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Board members question bill related to employee investigation

By: Alex Szwarc | Macomb Township Chronicle | Published June 5, 2019


MACOMB TOWNSHIP — Typically, the approval of the bills goes on without a hitch at Macomb Township board meetings, but not at one last month.

A bill questioned by Clerk Kristi Pozzi May 22 was an invoice from Nemeth Law. The item was moved from the bill run to an open discussion.

The invoice indicates that legal services were conducted in March for $6,050. Services were in regard to an employee investigation.

The motion was approved to pay the attorney invoice 5-2, with Trustee Tim Bussineau and Pozzi voting “no.”

Pozzi’s concern was an investigation conducted on an employee in her department, centering around an allegation that the employee falsified information on their employment application.

“Past practice has been that the department head requests the investigation, is involved in it and makes the decision as to whether or not the employee moves forward with discipline or moves forward to a Loudermill hearing,” Pozzi said. “I did not have that same opportunity.”

She said Macomb Township General Counsel and Human Resources Director Tom Esordi investigated on his own, and what concerns her is the investigation is supposed to be unbiased.

“The HR director is not supposed to be against the employee,” Pozzi said. “Based on the invoice, the hearing was conducted March 18, but on March 15, he met with outside legal counsel for this investigation for allegedly falsifying information on an application, which I find is far less gruesome as the things that have been brought before us recently.”

She said Esordi spoke with an outside attorney at Nemeth Law about a Loudermill hearing for an employee who might be discharged for dishonesty on an application, and had his mind made up as to where the investigation was going, prior to it beginning.

“In addition to that, we spent close to $2,000 for outside legal counsel to conduct an investigative meeting on an employee — $1,430 was just for that attorney to come in and do the investigative meeting,” Pozzi said.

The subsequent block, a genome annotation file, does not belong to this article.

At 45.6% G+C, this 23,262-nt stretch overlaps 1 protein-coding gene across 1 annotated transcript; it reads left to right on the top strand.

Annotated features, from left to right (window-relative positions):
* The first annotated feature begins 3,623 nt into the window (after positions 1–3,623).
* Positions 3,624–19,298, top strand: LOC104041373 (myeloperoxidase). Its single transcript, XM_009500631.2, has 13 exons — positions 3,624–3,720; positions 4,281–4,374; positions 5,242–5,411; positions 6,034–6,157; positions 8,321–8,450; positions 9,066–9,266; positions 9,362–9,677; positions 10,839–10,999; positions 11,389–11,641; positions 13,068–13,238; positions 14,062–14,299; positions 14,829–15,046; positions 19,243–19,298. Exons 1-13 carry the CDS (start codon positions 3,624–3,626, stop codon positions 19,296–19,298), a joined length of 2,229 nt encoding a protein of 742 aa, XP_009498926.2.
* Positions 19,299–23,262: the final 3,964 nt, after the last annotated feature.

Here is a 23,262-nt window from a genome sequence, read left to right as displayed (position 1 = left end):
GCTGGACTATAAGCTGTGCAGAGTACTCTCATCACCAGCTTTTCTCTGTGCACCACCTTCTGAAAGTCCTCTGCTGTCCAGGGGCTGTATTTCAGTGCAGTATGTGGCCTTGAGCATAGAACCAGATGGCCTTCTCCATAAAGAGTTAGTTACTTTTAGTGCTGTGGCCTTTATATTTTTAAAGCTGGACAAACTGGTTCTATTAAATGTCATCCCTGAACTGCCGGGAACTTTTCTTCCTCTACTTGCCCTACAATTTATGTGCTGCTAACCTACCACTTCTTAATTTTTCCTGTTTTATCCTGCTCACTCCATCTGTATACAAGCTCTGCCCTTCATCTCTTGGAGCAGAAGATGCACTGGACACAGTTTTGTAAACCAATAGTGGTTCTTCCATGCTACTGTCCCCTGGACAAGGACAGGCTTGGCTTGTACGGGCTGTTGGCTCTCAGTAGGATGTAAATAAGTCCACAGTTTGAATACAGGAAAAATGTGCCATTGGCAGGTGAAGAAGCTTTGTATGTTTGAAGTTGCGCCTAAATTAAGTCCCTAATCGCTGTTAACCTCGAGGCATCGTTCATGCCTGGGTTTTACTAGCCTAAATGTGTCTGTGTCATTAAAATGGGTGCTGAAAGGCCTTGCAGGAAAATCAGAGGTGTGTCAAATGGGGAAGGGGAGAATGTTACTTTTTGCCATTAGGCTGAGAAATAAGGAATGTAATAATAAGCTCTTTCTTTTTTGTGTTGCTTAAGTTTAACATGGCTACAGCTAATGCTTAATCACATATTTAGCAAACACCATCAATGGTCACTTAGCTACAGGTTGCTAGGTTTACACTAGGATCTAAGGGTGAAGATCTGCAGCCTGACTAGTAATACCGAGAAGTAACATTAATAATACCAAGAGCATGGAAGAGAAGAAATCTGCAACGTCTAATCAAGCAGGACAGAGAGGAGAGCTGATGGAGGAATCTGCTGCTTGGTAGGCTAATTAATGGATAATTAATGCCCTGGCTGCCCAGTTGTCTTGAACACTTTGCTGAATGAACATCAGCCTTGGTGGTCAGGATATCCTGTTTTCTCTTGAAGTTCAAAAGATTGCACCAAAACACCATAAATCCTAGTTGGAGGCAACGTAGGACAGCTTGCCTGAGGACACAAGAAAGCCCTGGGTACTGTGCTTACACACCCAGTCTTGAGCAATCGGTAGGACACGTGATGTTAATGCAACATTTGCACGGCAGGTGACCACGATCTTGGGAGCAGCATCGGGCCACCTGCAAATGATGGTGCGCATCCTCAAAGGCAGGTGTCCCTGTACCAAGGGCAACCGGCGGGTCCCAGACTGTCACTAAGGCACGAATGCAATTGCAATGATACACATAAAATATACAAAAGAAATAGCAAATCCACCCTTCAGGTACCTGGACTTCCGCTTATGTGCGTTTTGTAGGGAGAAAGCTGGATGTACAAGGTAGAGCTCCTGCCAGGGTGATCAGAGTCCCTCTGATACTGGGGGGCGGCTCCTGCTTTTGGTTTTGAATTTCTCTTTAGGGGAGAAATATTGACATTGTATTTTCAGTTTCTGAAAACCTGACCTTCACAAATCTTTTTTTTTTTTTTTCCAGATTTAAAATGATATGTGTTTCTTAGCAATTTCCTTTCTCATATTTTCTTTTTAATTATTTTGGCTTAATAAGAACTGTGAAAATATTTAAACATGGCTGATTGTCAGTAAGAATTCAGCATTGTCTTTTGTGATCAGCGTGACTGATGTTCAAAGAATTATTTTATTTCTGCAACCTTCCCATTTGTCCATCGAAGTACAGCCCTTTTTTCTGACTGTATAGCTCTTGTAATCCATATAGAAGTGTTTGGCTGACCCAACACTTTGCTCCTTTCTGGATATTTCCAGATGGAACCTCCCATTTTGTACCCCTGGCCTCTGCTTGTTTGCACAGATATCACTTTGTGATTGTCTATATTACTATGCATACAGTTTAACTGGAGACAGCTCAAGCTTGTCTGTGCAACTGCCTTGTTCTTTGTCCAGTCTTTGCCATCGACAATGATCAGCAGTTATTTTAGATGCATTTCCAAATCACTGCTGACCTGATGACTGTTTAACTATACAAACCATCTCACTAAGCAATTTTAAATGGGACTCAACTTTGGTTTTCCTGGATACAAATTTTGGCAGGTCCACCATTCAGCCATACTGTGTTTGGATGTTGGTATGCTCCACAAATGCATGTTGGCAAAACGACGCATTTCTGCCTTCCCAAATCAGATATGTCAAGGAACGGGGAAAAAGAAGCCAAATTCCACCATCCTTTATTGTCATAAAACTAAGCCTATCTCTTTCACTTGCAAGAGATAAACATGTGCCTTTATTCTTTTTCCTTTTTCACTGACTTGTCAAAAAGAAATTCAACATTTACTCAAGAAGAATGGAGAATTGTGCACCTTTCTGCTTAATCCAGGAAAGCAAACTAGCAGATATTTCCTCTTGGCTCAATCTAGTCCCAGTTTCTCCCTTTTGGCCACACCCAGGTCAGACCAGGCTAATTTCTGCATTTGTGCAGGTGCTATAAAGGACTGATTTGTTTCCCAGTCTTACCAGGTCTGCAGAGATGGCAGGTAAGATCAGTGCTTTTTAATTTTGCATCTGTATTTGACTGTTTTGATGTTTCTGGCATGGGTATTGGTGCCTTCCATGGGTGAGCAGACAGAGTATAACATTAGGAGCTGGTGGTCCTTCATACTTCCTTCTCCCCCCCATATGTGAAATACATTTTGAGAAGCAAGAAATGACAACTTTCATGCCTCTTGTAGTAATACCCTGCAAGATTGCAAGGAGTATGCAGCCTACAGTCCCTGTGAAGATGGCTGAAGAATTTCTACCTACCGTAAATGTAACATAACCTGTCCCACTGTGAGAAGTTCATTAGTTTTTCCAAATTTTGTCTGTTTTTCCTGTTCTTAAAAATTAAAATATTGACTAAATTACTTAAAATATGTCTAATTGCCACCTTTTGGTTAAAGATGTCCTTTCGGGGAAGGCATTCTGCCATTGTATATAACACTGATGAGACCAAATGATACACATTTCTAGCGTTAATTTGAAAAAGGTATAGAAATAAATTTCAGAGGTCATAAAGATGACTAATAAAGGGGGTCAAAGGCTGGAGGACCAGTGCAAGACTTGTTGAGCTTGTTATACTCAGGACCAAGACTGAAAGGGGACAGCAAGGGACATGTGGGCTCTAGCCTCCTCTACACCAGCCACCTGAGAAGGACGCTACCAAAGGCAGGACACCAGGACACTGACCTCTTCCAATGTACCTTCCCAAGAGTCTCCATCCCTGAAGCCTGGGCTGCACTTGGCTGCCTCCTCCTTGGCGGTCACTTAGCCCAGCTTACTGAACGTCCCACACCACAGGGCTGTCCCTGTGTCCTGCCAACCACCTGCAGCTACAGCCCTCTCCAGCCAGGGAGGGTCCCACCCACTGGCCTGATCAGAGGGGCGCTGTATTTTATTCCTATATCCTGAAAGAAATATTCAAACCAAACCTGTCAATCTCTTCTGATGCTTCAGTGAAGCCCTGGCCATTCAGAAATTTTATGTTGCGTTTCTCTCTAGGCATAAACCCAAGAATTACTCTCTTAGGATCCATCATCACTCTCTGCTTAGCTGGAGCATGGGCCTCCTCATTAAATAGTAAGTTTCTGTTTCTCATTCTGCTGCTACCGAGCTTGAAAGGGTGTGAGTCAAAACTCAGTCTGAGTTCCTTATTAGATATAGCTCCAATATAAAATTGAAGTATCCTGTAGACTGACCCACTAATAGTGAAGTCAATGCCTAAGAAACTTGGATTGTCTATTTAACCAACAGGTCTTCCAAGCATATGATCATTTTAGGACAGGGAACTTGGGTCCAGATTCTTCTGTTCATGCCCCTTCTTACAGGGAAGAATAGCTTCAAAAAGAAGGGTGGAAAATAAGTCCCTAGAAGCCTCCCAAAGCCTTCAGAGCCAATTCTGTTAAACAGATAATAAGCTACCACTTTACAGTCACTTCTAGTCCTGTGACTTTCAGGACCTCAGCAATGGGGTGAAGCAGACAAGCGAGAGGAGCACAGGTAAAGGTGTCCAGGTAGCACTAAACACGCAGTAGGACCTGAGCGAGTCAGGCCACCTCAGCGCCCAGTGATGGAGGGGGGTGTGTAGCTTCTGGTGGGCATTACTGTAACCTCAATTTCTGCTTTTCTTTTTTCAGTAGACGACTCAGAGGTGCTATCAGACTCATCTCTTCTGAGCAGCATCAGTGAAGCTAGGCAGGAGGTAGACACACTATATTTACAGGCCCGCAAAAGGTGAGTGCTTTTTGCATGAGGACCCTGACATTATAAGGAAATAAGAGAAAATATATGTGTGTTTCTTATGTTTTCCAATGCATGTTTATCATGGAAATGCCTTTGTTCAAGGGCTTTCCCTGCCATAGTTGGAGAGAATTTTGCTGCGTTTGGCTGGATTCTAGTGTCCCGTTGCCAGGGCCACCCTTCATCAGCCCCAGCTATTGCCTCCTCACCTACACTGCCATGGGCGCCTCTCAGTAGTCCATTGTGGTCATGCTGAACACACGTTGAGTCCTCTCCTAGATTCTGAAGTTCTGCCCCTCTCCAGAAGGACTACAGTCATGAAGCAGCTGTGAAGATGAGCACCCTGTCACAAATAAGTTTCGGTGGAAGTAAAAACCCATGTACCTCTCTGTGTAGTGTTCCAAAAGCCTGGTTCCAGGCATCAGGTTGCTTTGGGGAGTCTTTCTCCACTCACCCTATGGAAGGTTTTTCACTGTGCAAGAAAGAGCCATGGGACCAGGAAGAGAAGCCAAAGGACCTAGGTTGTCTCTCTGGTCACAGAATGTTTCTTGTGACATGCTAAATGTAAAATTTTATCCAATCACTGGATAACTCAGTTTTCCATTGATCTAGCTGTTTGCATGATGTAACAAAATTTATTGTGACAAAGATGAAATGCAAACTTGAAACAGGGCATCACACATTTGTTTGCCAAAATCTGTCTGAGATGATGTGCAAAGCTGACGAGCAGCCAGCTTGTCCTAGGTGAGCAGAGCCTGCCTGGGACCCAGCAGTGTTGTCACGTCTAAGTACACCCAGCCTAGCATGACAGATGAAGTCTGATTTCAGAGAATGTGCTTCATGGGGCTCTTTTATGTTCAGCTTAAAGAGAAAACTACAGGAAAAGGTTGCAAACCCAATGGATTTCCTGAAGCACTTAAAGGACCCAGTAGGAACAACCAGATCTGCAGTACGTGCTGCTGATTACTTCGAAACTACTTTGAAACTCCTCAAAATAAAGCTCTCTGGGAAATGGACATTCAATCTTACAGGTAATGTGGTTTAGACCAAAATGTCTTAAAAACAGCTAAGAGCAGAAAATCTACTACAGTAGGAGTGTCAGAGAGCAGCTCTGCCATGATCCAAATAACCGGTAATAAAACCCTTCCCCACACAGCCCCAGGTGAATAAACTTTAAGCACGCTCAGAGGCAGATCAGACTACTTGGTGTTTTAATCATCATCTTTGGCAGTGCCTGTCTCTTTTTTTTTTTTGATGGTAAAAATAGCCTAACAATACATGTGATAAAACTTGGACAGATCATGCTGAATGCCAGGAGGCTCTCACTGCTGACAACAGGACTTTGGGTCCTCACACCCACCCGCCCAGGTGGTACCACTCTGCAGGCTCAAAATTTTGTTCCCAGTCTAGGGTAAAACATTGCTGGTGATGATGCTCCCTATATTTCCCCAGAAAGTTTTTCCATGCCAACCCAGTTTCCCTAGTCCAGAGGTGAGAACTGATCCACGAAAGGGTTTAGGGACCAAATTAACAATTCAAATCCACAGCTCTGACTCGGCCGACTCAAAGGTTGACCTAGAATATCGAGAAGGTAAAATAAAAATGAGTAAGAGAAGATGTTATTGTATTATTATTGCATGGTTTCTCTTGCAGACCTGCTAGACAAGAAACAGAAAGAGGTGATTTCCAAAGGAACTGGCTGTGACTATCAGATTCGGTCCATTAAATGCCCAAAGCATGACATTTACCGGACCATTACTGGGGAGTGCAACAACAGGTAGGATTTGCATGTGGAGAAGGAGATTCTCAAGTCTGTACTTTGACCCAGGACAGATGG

She added that investigative meetings happen all the time in the township with employees and are conducted by the department head and the human resources director.

“We also paid $440 for that attorney to prepare documentation for the line of questioning,” Pozzi said. “I believe the skills of our master HR director should be able to allow him to develop the line of questioning. We also spent $302 on potential issues on how to address an investigation prior to investigation. It concerns me that our attorney is not capable of addressing investigations prior to an investigation.”

The bill is $6,050 and Pozzi said township purchasing policy does not allow for a $5,000 or more invoice to be paid without it going before the board.

“Nowhere in his agreement does it say he can supersede our purchasing policy,” Pozzi said. “Not one other department head or elected official has the authority to do that. If they want to seek outside legal counsel, they have to bring it before the board, anticipate the charges, and then we approve it. We have thousands and thousands of dollars that go out in legal expenses that we have no say in who gets contracted.”

Bussineau said a line from Esordi’s contract has been ignored by the board in regard to legal bills.

From the contract, he read, “The employee in his capacity as general counsel shall have the authority and duty, under the general direction of the township supervisor, to contract with legal counsel, when, in the employee’s exercise of his legal discretion, such an arrangement is in the best interest of the township, and/or legally required, such retention shall be subject to the board’s review.”

Bussineau said the only review the board has ever had is to approve bills.

In the past, Esordi has said he doesn’t comment on township operations.